and No. 10 seems like a day's worth of geometry to figure out the increment measurements to make them spaced properly if marking from the edges rather than just going for it the way of using one line to measure the next.  (which is not recommended because it compounds the smallest error with each new line..)
Ok, anyone able to do the math and explain it to me as well??


  1. Geometry is fun!

    Your angled seam needs to start promptly at the upper straight edge of the underneath piece, and finish exactly at the lower straight edge. If you start it down a bit, there will be a jog in the finished piece - as you've seen. Start sewing exactly at the 90 degree angle formed by the two pieces, and all should be well.

  2. Geometry twists my brain in funky ways :( I wish I understood it!

    So, on my first attempt, I used my 1/4" seam line more so than the 90 degree corners. (the picture above) I realized they did not meet at the same place, so I DID attempt to stitch as you recommend. Even when I got as close to "perfect" as I could see (by the 3rd attempt), it still did not come out well. There must be more to it? Hmmm... I should know to always go back to the original cutting. Maybe my angle isn't perfectly 45? Maybe that would be the slight "off-ness"? Since I attached it to the border I'll not know, but I'm hesitant to try again with the 2nd border.

  3. I took a class from my LQS for the basics of quilting as I'm a visual learner, I do not trim my border strips or binding strips until after I sew the seam. Even then, I do get some mismatch hiccups that I end up ripping out. I use the 45 degree angle on my ruler to draw the line I'll end up sewing on.

    After I get a seam I like, I lop off the excess triangle.

    The concern about the tailor chalk triangle is that they can be waxy and do not come out. Not a problem for the practice pieces you are doing, but definitely a concern for a quilt.

    No help here with the math as I haven't tried to mark the samples yet.

    Cheers, K

  4. Oops - forgot to add - I love your birds. I'm looking forward to seeing the finished quilt.

  5. Hi Dawn, I think your quilt will be fine when its all done! all the little imperfections that you see when your eyes are about 12" away will be unoticeable when it's quilted, bound and washed.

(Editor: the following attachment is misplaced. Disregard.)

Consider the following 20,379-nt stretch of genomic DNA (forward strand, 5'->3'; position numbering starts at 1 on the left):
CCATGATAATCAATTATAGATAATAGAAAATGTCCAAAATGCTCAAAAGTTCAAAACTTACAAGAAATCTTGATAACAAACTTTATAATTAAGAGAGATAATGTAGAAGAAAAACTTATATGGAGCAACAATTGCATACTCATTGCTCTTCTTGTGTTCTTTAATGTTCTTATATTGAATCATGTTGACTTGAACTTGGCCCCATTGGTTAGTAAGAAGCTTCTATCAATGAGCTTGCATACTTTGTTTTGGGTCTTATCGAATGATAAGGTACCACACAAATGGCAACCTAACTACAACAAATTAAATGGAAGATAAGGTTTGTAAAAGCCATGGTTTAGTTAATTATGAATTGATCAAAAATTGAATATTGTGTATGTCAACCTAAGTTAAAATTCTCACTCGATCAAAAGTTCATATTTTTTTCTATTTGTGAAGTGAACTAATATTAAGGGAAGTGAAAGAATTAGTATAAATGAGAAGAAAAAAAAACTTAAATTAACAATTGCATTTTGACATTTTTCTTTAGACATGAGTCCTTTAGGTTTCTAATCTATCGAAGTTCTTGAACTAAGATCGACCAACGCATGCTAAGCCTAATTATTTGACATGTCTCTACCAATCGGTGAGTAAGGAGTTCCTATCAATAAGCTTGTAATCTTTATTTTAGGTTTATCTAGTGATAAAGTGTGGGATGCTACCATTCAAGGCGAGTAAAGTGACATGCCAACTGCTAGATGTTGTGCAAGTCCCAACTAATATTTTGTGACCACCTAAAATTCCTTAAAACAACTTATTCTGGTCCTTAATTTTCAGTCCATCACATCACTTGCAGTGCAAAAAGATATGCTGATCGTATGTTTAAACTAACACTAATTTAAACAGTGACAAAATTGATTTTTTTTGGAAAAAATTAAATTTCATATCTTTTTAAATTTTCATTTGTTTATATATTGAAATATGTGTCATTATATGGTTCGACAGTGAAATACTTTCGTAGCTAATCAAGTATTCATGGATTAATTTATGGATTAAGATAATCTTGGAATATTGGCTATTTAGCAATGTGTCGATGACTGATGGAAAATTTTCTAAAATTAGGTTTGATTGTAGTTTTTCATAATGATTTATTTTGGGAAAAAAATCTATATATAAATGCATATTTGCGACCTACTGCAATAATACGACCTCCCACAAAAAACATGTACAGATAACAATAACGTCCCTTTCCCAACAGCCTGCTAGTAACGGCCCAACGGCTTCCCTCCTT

we were away this past weekend so this is the first chance i have had to comment on this post.
    I have done seams on the diagonal before and had issues like you are having , it is critical to have the 2 pointy ends extend 1/4" beyond the edge of the other strip and start sewing right in the corner where the two pieces meet. Hope that makes sense!
    I have been using "Frixxion" markers, they are great, you can erase by rubbing or just run a hot dry iron over the lines and presto they disappear. these pens are not expensive and come in a wide variety of colours.
    another way of sewing straight lines is using painters tape, it comes in various widths from 1/4" to I think 2" , is tacky enough to stick to your fabric and not leave a residue. I found a great tip this morning for using painters tape , instead of sewing with your needle right beside the edge of the tape, line up the edge of your presser foot with the edge of the tape. that way you avoid sewing through the tape!
    I think for the diagonal grids , the chart on page 113 of Heirloom Machine quilting is a useful tool . basically whatever distance you want the quilting lines apart you would need to mark the dots on the edge a bit further apart than your measurements, for instance if you want your lines 1/2" apart the dots on the edge should be 3/4" apart, the further apart the lines of quilting the further apart the dots should be.
    anyways i should go , hope i have been of some help. :)